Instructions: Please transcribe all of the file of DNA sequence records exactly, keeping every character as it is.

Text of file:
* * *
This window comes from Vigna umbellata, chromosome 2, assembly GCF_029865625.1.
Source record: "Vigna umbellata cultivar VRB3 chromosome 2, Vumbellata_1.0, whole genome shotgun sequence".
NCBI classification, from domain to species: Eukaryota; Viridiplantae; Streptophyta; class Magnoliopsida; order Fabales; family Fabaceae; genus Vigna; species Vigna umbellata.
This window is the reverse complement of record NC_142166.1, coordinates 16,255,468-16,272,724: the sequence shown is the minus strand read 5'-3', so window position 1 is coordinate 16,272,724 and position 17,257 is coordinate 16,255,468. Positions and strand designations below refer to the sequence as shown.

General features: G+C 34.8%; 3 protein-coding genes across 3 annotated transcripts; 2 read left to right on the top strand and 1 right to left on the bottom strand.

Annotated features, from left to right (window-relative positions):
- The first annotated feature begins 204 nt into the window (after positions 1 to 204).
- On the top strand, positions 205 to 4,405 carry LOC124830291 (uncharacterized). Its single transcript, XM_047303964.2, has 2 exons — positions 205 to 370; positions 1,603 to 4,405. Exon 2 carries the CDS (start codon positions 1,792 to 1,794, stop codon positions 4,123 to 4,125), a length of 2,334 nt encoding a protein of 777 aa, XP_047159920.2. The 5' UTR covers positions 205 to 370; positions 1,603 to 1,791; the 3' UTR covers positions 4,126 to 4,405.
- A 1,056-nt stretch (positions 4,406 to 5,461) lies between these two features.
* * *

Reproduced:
This window comes from Vigna umbellata, chromosome 2, assembly GCF_029865625.1.
Source record: "Vigna umbellata cultivar VRB3 chromosome 2, Vumbellata_1.0, whole genome shotgun sequence".
NCBI classification, from domain to species: Eukaryota; Viridiplantae; Streptophyta; class Magnoliopsida; order Fabales; family Fabaceae; genus Vigna; species Vigna umbellata.
This window is the reverse complement of record NC_142166.1, coordinates 16,255,468-16,272,724: the sequence shown is the minus strand read 5'-3', so window position 1 is coordinate 16,272,724 and position 17,257 is coordinate 16,255,468. Positions and strand designations below refer to the sequence as shown.

General features: G+C 34.8%; 3 protein-coding genes across 3 annotated transcripts; 2 read left to right on the top strand and 1 right to left on the bottom strand.

Annotated features, from left to right (window-relative positions):
- The first annotated feature begins 204 nt into the window (after positions 1 to 204).
- On the top strand, positions 205 to 4,405 carry LOC124830291 (uncharacterized). Its single transcript, XM_047303964.2, has 2 exons — positions 205 to 370; positions 1,603 to 4,405. Exon 2 carries the CDS (start codon positions 1,792 to 1,794, stop codon positions 4,123 to 4,125), a length of 2,334 nt encoding a protein of 777 aa, XP_047159920.2. The 5' UTR covers positions 205 to 370; positions 1,603 to 1,791; the 3' UTR covers positions 4,126 to 4,405.
- A 1,056-nt stretch (positions 4,406 to 5,461) lies between these two features.